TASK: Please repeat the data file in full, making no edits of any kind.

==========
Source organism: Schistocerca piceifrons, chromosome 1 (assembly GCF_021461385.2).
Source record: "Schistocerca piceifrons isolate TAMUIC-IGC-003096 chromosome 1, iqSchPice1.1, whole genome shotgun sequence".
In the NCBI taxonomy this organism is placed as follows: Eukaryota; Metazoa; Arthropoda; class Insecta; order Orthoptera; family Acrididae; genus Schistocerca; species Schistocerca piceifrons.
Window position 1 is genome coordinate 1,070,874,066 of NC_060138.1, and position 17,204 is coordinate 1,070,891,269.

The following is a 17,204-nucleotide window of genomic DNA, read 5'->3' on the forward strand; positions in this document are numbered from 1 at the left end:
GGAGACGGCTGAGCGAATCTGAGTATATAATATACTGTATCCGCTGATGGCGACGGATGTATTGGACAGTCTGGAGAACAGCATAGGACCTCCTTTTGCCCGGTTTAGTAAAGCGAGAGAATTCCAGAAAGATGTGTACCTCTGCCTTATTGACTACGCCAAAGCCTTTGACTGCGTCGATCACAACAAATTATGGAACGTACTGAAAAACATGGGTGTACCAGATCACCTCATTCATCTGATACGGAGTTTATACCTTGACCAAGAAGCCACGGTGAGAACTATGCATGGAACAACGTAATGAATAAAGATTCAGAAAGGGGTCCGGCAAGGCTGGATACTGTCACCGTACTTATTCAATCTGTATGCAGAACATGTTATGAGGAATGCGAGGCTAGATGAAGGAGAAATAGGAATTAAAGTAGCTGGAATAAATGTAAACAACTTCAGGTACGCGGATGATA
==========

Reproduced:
Source organism: Schistocerca piceifrons, chromosome 1 (assembly GCF_021461385.2).
Source record: "Schistocerca piceifrons isolate TAMUIC-IGC-003096 chromosome 1, iqSchPice1.1, whole genome shotgun sequence".
In the NCBI taxonomy this organism is placed as follows: Eukaryota; Metazoa; Arthropoda; class Insecta; order Orthoptera; family Acrididae; genus Schistocerca; species Schistocerca piceifrons.
Window position 1 is genome coordinate 1,070,874,066 of NC_060138.1, and position 17,204 is coordinate 1,070,891,269.

The following is a 17,204-nucleotide window of genomic DNA, read 5'->3' on the forward strand; positions in this document are numbered from 1 at the left end:
GGAGACGGCTGAGCGAATCTGAGTATATAATATACTGTATCCGCTGATGGCGACGGATGTATTGGACAGTCTGGAGAACAGCATAGGACCTCCTTTTGCCCGGTTTAGTAAAGCGAGAGAATTCCAGAAAGATGTGTACCTCTGCCTTATTGACTACGCCAAAGCCTTTGACTGCGTCGATCACAACAAATTATGGAACGTACTGAAAAACATGGGTGTACCAGATCACCTCATTCATCTGATACGGAGTTTATACCTTGACCAAGAAGCCACGGTGAGAACTATGCATGGAACAACGTAATGAATAAAGATTCAGAAAGGGGTCCGGCAAGGCTGGATACTGTCACCGTACTTATTCAATCTGTATGCAGAACATGTTATGAGGAATGCGAGGCTAGATGAAGGAGAAATAGGAATTAAAGTAGCTGGAATAAATGTAAACAACTTCAGGTACGCGGATGATA